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If you could be among the first human beings ever to step foot on planet Mars, would you go? Before you answer, there’s a major catch: the trip is strictly one-way. Still interested? Then there might be a future for you in space exploration AND reality television… Mars One, a controversial and widely criticized Netherlands-based non-profit company led by Dutch entrepreneur, Bas Lansdorp, plans to land the first humans onto Mars and establish a permanent human colony there by 2025. Bootstrapped by a crowdfunding campaign and reality TV pitch, Mars One is recruiting volunteer amateur space enthusiasts to take the plunge.

Reaction has been split, with many doubting if Lansdorp‘s mission will even launch, much less succeed. Dr. Michio Kaku, famed astrophysicist and known proponent of both private and government funded space exploration is, in this case, among the skeptics. In a recent ABC News NIGHTLINE story profiling the audacious endeavor, Kaku explains, “This has the atmosphere of a circus, where you have amateurs simply raising their hand, volunteering to be the first person on Mars. They have set impossibly unrealistic deadlines and the amount of money that you have to have to go to Mars is incredible, perhaps 50 to several hundred billion dollars. Given the fact that this will be untested technology, I would assume that the failure rate would be about 90 to 95 percent for a mission of this magnitude. In other words, it’s a tragedy waiting to happen.”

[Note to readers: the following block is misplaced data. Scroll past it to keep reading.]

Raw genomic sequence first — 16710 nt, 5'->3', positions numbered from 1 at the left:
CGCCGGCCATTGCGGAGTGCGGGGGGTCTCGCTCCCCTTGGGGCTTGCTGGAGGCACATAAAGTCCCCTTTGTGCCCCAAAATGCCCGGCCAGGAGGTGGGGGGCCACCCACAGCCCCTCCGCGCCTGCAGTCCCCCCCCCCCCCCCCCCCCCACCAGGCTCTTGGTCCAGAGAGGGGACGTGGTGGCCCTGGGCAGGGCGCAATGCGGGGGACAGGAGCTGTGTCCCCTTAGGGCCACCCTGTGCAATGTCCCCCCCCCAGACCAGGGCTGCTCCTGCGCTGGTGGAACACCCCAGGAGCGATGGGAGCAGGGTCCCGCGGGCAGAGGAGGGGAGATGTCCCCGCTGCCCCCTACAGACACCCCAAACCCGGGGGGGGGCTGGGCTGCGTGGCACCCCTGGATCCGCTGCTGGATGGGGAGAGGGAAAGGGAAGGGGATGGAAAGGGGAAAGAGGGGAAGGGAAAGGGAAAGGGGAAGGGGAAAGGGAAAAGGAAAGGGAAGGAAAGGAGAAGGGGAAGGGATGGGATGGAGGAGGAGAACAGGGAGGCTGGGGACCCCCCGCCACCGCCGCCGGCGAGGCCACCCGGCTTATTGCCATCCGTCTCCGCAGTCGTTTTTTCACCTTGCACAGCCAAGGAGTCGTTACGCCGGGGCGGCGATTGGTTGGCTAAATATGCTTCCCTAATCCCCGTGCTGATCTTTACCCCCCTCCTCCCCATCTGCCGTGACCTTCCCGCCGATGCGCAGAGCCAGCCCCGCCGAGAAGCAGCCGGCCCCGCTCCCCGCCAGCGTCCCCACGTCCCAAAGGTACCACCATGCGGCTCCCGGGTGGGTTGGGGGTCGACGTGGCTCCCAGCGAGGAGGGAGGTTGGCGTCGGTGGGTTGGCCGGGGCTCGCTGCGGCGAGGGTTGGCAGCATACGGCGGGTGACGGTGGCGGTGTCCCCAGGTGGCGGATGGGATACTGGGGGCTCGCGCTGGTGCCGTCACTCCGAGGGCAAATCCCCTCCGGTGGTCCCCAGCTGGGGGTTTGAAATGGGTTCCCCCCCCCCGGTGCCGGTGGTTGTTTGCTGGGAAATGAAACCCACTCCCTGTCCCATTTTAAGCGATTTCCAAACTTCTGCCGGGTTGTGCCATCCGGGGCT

Would you take your own ‘giant leap’ against-the-odds on a no-way-back ride to the red planet? Would you leave behind all your earthly attachments to join this unproven ragtag group of true believers? Dr. Kaku encourages you to decide for yourself after you’ve seen the full story on video. WATCH NOW!

TVO The Agenda with Steve Paikin Interview

Science Channel Announces Multi-Year Agreement With Distinguished Physicist Dr. Michio Kaku

The Science Channel has signed a multi-year agreement with theoretical physicist Dr. Michio Kaku. As part of the deal, the Discovery-owned network will produce a 10-part series based on his New York Times bestselling book Physics of the Impossible.